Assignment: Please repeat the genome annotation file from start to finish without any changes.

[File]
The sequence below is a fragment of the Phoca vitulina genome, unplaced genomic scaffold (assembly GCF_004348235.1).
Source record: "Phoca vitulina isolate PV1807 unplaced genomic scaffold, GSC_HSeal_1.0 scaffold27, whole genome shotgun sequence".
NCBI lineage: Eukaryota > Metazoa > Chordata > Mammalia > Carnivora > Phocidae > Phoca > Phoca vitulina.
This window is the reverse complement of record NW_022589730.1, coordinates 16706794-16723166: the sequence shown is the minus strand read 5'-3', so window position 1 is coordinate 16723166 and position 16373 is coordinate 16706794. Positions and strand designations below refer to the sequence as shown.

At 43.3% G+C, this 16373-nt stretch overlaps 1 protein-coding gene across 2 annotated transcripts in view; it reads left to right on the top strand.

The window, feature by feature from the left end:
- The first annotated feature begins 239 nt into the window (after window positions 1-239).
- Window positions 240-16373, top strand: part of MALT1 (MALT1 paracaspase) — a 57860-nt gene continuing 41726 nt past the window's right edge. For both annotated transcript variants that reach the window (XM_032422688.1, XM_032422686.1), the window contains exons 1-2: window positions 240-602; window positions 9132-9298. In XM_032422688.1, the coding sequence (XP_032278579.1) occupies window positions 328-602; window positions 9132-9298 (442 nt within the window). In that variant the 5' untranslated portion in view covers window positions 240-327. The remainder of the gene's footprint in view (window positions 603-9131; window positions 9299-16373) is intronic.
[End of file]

The sequence below is a fragment of the Phoca vitulina genome, unplaced genomic scaffold (assembly GCF_004348235.1).
Source record: "Phoca vitulina isolate PV1807 unplaced genomic scaffold, GSC_HSeal_1.0 scaffold27, whole genome shotgun sequence".
NCBI lineage: Eukaryota > Metazoa > Chordata > Mammalia > Carnivora > Phocidae > Phoca > Phoca vitulina.
This window is the reverse complement of record NW_022589730.1, coordinates 16706794-16723166: the sequence shown is the minus strand read 5'-3', so window position 1 is coordinate 16723166 and position 16373 is coordinate 16706794. Positions and strand designations below refer to the sequence as shown.

At 43.3% G+C, this 16373-nt stretch overlaps 1 protein-coding gene across 2 annotated transcripts in view; it reads left to right on the top strand.

The window, feature by feature from the left end:
- The first annotated feature begins 239 nt into the window (after window positions 1-239).
- Window positions 240-16373, top strand: part of MALT1 (MALT1 paracaspase) — a 57860-nt gene continuing 41726 nt past the window's right edge. For both annotated transcript variants that reach the window (XM_032422688.1, XM_032422686.1), the window contains exons 1-2: window positions 240-602; window positions 9132-9298. In XM_032422688.1, the coding sequence (XP_032278579.1) occupies window positions 328-602; window positions 9132-9298 (442 nt within the window). In that variant the 5' untranslated portion in view covers window positions 240-327. The remainder of the gene's footprint in view (window positions 603-9131; window positions 9299-16373) is intronic.